Interview by Katia Lang (Editor-in-Chief)
Orichal Partners is one of the first multi-strategy cryptocurrency investment and blockchain advisory firms in Asia. It was founded by a group of experienced finance professionals to venture into blockchain investments and to work with token companies, as a strategic advisor. We met Orichal managing partners Scottie Siu and Chris Kim to discuss their strategies for the challenges facing the global token market.
How was Orichal Partners founded?
Scott: The name of our company Orichal Partners stems from the mysterious Orichalcum, metal ingots, as valuable as gold, that were linked to the mythical civilisation of Atlantis; these were used as a commodity to transact. Established just over a year ago, we have grown to 13 staff, of which 3 are managing partners, across the two offices in Hong Kong and Korea. I have known Chris for six years in my hedge fund days, one of the most trusted people I know. He now runs the Korea office, and I have known Anthony, my other co-founder and managing partner for over 10 years. We began our careers together at JPMorgan and we all come from traditional finance backgrounds. I was fortunate to have worked for three high profile hedge funds, where I have shadowed and learned so much from the smartest people I know. Henry as a partner and our legal counsel, runs his own law firm that specialises in fintech and the crypto-space; his office of 25 members advise many of the top exchanges and industry players. His strong network-base has proven to be of great value to Orichal. Last year, no lawyers entertained us, as no one wanted to touch crypto, but with Henri’s support and belief in us, we are now on the industry’s radar. Unlike other block-chain and crypto-currency firms, having an experienced law-firm partnering with us, allows us to work at a higher calibre, to Tier 1 standards supported by a proper legal and compliance practice. It is our collective background, resources and our vision to build a long-term financial institution with utmost professionalism, which sets us apart.
What’s the purpose of your venture?
Scott: We are here to build the best-in-class investment vehicle to access the digital-asset class (crypto). The same mind-sets and standards that we have been investing, trading and think about in portfolio construction within traditional assets, are the same way we approach this new ‘crypto’ asset class. Orichal as a firm believes the value of portfolio construction, liquidity and risk-management, as well as portfolio and trading technologies, are all just as important as investment strategies design. We take a multi-strategy investment approach to navigate our exposure in the most efficient way, with a long-term view. We believe if any institutional investors are looking for exposure in this asset-class, they ought to benefit from investing with more of a long-term bias, rather than short-term.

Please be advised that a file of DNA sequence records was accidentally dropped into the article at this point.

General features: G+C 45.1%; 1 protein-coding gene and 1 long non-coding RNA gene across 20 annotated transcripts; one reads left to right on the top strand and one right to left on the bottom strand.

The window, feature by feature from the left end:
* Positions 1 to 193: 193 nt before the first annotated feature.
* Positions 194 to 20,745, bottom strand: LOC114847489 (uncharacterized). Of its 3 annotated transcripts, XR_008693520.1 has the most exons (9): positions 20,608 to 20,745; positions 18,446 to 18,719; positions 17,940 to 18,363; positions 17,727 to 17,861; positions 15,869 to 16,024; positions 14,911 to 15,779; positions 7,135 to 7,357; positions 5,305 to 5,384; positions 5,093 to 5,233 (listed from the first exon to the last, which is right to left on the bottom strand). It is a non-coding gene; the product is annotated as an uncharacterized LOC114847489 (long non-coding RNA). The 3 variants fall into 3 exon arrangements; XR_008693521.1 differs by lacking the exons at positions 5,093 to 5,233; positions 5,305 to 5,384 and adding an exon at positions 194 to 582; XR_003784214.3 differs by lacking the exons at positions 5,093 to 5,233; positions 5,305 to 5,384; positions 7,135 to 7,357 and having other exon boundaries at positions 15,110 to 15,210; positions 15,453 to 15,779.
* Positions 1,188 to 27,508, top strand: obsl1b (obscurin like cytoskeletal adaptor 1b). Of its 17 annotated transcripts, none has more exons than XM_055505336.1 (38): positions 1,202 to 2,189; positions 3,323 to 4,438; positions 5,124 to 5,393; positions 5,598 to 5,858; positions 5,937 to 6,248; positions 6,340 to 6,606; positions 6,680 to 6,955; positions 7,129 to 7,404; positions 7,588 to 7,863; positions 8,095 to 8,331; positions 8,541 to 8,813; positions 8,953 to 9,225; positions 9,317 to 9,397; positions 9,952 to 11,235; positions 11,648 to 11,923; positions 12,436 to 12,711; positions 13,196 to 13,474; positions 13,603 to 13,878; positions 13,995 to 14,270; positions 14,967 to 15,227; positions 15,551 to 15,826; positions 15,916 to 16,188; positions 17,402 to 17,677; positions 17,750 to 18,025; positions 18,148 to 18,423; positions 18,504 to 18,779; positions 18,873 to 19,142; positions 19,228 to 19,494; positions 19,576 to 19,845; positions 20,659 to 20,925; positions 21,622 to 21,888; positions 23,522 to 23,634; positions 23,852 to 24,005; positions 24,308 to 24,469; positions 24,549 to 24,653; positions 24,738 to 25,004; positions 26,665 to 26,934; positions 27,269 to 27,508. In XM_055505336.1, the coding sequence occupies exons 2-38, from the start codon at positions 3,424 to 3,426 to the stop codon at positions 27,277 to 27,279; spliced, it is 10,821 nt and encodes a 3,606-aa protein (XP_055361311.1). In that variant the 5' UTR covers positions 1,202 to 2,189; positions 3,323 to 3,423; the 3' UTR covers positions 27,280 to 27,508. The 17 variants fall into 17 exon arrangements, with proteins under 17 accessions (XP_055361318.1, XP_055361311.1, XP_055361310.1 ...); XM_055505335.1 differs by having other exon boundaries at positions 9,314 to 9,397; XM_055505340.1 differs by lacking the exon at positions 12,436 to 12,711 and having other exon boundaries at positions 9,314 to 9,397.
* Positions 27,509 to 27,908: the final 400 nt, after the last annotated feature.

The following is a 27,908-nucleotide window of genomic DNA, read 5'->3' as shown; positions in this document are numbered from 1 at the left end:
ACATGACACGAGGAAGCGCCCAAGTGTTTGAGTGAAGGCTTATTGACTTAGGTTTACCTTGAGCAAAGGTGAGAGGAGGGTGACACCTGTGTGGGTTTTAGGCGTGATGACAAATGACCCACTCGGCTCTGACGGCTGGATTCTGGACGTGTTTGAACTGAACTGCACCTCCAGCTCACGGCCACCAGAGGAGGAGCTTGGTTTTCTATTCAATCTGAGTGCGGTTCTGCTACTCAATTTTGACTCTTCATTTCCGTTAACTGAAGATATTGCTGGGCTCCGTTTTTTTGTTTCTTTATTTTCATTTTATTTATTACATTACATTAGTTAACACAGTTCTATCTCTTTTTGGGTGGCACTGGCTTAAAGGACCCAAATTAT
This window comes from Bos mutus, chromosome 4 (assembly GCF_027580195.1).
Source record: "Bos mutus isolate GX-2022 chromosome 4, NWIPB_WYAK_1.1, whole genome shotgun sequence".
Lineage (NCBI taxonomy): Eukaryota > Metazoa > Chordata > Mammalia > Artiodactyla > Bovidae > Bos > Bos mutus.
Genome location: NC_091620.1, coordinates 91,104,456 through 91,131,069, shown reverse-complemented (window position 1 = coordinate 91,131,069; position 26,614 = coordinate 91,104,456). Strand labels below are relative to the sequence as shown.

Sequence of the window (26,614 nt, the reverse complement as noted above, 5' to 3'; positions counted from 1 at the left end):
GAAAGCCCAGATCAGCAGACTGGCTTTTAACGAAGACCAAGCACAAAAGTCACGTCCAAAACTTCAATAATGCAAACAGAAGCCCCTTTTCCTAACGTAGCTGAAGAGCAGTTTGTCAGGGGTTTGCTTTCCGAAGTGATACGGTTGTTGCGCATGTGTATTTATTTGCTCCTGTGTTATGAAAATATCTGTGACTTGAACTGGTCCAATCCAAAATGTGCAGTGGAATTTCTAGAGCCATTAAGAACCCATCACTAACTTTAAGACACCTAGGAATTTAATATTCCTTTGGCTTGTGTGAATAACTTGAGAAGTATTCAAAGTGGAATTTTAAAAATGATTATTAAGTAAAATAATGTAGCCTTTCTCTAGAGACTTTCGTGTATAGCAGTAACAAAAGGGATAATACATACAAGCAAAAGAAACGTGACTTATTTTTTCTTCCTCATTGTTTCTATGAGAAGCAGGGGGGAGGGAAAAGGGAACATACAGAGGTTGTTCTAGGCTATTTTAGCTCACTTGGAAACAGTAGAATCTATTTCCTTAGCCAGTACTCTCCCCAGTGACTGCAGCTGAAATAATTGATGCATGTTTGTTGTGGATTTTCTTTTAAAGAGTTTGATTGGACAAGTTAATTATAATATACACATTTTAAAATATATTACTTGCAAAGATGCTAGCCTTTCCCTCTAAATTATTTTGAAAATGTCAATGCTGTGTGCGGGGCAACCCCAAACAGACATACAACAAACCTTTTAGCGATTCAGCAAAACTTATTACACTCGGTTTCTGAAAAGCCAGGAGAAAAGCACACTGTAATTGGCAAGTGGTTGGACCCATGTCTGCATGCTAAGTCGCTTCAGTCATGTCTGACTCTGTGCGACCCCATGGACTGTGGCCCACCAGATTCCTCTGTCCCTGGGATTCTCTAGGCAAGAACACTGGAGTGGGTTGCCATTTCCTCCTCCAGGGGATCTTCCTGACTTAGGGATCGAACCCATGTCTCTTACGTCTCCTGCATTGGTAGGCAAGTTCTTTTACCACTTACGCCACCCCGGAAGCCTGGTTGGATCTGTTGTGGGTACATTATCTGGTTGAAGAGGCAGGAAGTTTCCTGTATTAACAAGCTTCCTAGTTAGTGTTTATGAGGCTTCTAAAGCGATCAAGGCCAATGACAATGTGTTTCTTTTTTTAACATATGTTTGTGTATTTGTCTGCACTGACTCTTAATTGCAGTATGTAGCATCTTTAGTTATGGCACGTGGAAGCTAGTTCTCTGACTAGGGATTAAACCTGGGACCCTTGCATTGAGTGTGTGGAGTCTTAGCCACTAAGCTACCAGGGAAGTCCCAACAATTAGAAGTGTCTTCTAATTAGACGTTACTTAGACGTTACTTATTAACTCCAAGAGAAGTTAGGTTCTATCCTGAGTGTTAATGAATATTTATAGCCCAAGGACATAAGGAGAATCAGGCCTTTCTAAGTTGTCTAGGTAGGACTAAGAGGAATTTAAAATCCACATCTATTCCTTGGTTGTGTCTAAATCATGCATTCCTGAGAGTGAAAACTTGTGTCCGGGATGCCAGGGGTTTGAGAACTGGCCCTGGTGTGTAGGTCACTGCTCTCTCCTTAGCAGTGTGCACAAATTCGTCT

At Orichal, we are constantly curious and adaptive to the markets. This is also where our value is. We realise there are lots of inefficiencies on this side, and as for any early stage of one asset class, there is a huge need to bring more professionalism and real application in this field; in order to open up the sector for mass adoption. For sure, there is a lot of risk and volatility in this industry, but to us, from a risk-reward perspective it is more interesting than any other asset class. My vision for Orichal is to become a true pioneer and role model in this space; to grow our intelligence and offer the best-in-class exposure vehicle to our private investors. Additionally, it is to continue to foster the blockchain industry through our advisory and collaborative works with trusted partners across the field.
Chris: Since my time as a ‘prop trader’, I’ve realised that finance has not really changed that much. It’s mostly permutations and hybrids of existing products. The way people and companies raise capital hasn’t changed much either. Moreover, the problem in the traditional finance space has been lack of transparency, gruelling and slow processes, plagued with over-regulation stemming from the aftermath of the financial crisis in 2008, all of which impede growth. There is a clear reason why blockchain is gaining interest across sectors. At the same time, there is a need for companies such as Orichal Partners to bring order to the chaotic crypto space that has historically had a lot of scammers and pyramids.
Our lawyers regularly liaise with regulators but unfortunately, there’s a tremendous gap between what the markets needs and wants to do, versus how fast regulators can provide the proper framework. This is due to a lack of understanding of what is required for this industry’s foundation and development. As a multi-strategy private capital, we at Orichal are attempting to bring traditional financial discipline and methodologies into the cryptocurrency sphere. By doing this, we are grateful that our brand is recognised amongst the community.
What’s your opinion on cryptocurrencies as a new asset class impacting financial service providers and investors?
Scott: Cryptocurrency has been around for about 10 years with Bitcoin being most prominent, but this asset class really drew serious attention last year. There is no doubt, this led many uninformed retail investors to follow the space, also courting more media attention for better or worse. Of course, with cryptocurrency’s secondary market, for the first time we are putting a live mark-to-market price mechanism to early stage companies on a tradable exchange. If we had done that for Uber back in the day, or even smaller companies, we would see the same volatility too. But this is a major breakthrough. Digital asset now gives people access to PE and angel type of investments, where they may not have had access earlier, but it also comes with a risk, meaning that this is not close to what we have been used to, i.e. it’s not a security currently that is backed by dividends or assets. It could may be very soon, but not at this moment. It’s a different way of accessing risk and reward in this jungle. So, you may see a little more volatility and it’s exactly why the market needs a company like Orichal Partners, to come in with the operational and portfolio management expertise in this space.